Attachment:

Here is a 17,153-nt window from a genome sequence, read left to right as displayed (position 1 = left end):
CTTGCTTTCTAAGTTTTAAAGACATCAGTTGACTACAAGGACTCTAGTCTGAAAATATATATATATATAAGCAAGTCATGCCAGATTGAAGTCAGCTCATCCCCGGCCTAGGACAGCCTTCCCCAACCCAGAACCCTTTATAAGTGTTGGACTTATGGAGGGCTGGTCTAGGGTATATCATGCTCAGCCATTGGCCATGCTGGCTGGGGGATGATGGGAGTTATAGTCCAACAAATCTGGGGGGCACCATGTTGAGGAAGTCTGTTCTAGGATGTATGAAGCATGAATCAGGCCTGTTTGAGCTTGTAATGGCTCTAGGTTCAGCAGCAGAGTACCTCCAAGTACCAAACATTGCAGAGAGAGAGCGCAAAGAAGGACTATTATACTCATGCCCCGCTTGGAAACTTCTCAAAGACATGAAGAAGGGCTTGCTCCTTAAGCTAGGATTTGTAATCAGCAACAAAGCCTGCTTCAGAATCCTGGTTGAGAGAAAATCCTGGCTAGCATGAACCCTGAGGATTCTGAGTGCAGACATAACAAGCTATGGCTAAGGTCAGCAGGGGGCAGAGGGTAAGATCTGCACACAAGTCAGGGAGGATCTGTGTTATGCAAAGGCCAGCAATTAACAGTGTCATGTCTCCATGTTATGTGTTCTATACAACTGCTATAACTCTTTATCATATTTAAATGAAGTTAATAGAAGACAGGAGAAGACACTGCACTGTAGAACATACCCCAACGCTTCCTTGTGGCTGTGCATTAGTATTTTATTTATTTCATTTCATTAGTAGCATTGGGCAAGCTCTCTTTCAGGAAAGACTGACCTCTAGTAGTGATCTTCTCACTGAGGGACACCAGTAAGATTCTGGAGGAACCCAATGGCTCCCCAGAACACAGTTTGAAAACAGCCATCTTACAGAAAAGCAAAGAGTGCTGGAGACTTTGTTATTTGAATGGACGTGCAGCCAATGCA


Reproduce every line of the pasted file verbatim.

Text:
Here is a 17,153-nt window from a genome sequence, read left to right as displayed (position 1 = left end):
CTTGCTTTCTAAGTTTTAAAGACATCAGTTGACTACAAGGACTCTAGTCTGAAAATATATATATATATAAGCAAGTCATGCCAGATTGAAGTCAGCTCATCCCCGGCCTAGGACAGCCTTCCCCAACCCAGAACCCTTTATAAGTGTTGGACTTATGGAGGGCTGGTCTAGGGTATATCATGCTCAGCCATTGGCCATGCTGGCTGGGGGATGATGGGAGTTATAGTCCAACAAATCTGGGGGGCACCATGTTGAGGAAGTCTGTTCTAGGATGTATGAAGCATGAATCAGGCCTGTTTGAGCTTGTAATGGCTCTAGGTTCAGCAGCAGAGTACCTCCAAGTACCAAACATTGCAGAGAGAGAGCGCAAAGAAGGACTATTATACTCATGCCCCGCTTGGAAACTTCTCAAAGACATGAAGAAGGGCTTGCTCCTTAAGCTAGGATTTGTAATCAGCAACAAAGCCTGCTTCAGAATCCTGGTTGAGAGAAAATCCTGGCTAGCATGAACCCTGAGGATTCTGAGTGCAGACATAACAAGCTATGGCTAAGGTCAGCAGGGGGCAGAGGGTAAGATCTGCACACAAGTCAGGGAGGATCTGTGTTATGCAAAGGCCAGCAATTAACAGTGTCATGTCTCCATGTTATGTGTTCTATACAACTGCTATAACTCTTTATCATATTTAAATGAAGTTAATAGAAGACAGGAGAAGACACTGCACTGTAGAACATACCCCAACGCTTCCTTGTGGCTGTGCATTAGTATTTTATTTATTTCATTTCATTAGTAGCATTGGGCAAGCTCTCTTTCAGGAAAGACTGACCTCTAGTAGTGATCTTCTCACTGAGGGACACCAGTAAGATTCTGGAGGAACCCAATGGCTCCCCAGAACACAGTTTGAAAACAGCCATCTTACAGAAAAGCAAAGAGTGCTGGAGACTTTGTTATTTGAATGGACGTGCAGCCAATGCA